Like every other kibbutz, Ga’aton is known for growing and cultivating — only its product is modern dancers. Sixteen of those dancers from the Kibbutz Contemporary Dance Company will soon showcase their work here in Philly.
Anyone interested in seeing live Israeli folk dancing should probably stay away from the Kibbutz Contemporary Dance Company’s performances at Annenberg Center beginning Nov. 13. That’s because despite its name and the fact that the kibbutzim have long been repositories of the uniquely Israeli art form, the troupe is renowned as one of the top modern dance companies in the world, according to its international director, Yoni Avital.
The company comes by its name honestly. Its founder, the late Yehudit Arnon, was also one of the founders in 1948 of Kibbutz Ga’aton, located in the Western Galilee, just south of the Lebanese border. Arnon, a Czechoslovakian Holocaust survivor and former student of the German expressionist choreographer Kurt Jooss, started her first dance company at the kibbutz in 1970, which eventually evolved into its current iteration.
Today, like every other kibbutz, Ga’aton is known for growing and cultivating, only in this case, its product is dancers and dance, not produce or livestock. In addition to the main company — which is bringing 16 dancers to Philadelphia — Kibbutz Contemporary Dance Company operates what amounts to its own dance ecosystem. There is a secondary company, KCDC 2, which performs throughout Israel, as well as a third company that caters primarily to younger audiences. There is also the International Dance Village of Kibbutz Ga’aton, which hosts intense five- and 10-month “Dance Journey” programs designed to replicate the experience of being in a professional dance troupe, as well as summer programs for international students. Finally, the company engages in extensive outreach programs throughout the region.
“We focus on a few main beliefs,” Avital said. “Arts, education, reaching out to the community and working on coexistence by working with at-risk kids” and “Arabs on the periphery.”
For him, it is all of a piece to promote dance as “a language without words, something that can bring people from all over the world to the space and experience, regardless of where they are from.”
If Avital’s name sounds familiar, there is good reason: In addition to being the longtime head of music at Camp Ramah in the Poconos, the Brooklyn native and Rutgers alumnus is one of the founders of The Shuk, an Israeli band that performs in the United States on a regular basis.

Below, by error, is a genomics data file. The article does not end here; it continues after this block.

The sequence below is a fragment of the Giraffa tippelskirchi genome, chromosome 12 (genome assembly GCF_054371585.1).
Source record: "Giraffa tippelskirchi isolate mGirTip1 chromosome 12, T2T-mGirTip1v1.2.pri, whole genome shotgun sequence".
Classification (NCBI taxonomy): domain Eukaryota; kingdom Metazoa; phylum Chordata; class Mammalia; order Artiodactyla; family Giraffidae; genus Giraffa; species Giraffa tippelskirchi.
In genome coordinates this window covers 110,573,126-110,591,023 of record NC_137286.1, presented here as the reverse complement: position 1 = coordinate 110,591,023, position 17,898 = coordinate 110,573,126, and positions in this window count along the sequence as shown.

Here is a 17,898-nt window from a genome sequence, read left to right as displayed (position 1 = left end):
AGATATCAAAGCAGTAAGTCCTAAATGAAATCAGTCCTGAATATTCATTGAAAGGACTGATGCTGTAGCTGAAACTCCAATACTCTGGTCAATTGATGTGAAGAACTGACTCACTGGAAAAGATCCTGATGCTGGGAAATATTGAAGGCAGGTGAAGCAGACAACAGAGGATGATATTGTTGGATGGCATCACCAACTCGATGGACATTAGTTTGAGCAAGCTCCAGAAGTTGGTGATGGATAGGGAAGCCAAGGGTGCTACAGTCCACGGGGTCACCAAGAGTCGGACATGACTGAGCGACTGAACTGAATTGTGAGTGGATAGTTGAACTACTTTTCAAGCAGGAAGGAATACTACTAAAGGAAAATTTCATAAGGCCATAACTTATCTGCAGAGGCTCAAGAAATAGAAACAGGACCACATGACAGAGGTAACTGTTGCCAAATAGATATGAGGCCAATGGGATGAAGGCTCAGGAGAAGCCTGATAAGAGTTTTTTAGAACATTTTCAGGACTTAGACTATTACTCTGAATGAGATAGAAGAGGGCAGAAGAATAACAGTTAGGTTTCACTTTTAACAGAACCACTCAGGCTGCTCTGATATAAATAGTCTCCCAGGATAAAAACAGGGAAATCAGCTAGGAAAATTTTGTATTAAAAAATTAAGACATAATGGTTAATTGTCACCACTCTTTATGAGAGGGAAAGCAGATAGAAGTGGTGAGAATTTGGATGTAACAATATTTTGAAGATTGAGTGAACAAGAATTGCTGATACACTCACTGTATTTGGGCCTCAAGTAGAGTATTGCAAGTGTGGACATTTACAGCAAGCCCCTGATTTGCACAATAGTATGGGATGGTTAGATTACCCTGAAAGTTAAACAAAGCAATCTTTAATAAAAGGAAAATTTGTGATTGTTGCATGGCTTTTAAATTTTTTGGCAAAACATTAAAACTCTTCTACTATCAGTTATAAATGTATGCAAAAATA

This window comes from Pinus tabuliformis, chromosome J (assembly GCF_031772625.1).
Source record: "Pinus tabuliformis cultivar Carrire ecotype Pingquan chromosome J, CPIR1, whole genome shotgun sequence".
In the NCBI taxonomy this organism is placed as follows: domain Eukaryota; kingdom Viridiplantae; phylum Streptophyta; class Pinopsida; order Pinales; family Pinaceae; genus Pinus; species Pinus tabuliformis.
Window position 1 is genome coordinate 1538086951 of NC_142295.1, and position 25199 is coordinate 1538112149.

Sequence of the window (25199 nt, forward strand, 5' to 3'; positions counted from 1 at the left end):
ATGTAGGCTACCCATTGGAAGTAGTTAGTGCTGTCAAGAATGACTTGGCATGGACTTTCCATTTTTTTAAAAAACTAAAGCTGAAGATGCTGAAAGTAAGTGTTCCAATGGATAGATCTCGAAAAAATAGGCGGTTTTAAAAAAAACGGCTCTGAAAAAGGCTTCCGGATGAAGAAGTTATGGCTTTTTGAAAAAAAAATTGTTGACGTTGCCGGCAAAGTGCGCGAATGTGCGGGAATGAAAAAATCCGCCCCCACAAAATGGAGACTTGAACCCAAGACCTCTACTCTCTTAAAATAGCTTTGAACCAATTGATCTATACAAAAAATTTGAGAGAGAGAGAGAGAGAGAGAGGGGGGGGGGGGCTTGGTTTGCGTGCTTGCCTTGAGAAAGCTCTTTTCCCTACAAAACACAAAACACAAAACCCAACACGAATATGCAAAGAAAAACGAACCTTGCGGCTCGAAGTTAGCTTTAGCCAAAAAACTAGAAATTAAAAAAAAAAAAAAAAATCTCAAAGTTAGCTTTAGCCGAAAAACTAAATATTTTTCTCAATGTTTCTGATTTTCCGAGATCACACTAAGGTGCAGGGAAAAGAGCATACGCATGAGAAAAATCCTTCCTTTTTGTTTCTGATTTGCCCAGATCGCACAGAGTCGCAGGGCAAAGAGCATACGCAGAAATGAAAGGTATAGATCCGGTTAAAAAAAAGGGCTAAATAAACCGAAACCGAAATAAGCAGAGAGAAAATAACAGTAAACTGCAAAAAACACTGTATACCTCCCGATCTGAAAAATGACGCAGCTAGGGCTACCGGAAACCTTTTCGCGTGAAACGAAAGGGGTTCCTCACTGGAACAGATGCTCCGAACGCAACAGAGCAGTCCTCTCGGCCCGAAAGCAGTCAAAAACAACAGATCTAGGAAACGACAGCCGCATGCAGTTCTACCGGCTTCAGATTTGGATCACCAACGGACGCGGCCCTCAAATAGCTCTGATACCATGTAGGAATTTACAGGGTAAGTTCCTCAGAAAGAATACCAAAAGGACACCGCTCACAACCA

“I have a very full schedule,” he acknowledged. “I developed The Shuk well before I joined the dance company” over three years ago. “I have the flexibility to do both although sometimes that means a lot of travel.”
That will be the case for him on this trip abroad, although he will be mixing some pleasure with business. After the company’s Philadelphia premiere of If at All, a full-length piece created by artistic director and former Arnon protégé Rami Be’er about the circular elements of the human condition, Avital heads to Europe to audition dancers. He will be joined by his wife, who is an instructor for both the main and secondary troupes.
Avital said that the kibbutz’s relatively remote location compared to companies located in dance hubs like Paris, London or New York is actually a help rather than a hindrance in the recruitment process.
“It’s hard to think of disadvantages,” he said. “All of the dancers, apprentices and students in the program, they’re in a village where it is just dance. They’re all focused on their trade, and personal and professional development. We have a swimming pool, a restaurant. Last night we had an improv jam — we all got together for two hours for improv movement with live music. There is a huge added value for being removed from a major city.”
For those dance aficionados who think this setup sounds like paradise, take heart: the company also has its own state-of-the-art theater at the kibbutz and is open to the public.
IF YOU GO
Kibbutz Contemporary Dance Company
Nov. 13 to 15 at Zellerbach
Theatre at Annenberg Center
for the Performing Arts,
3680 Walnut St., Philadelphia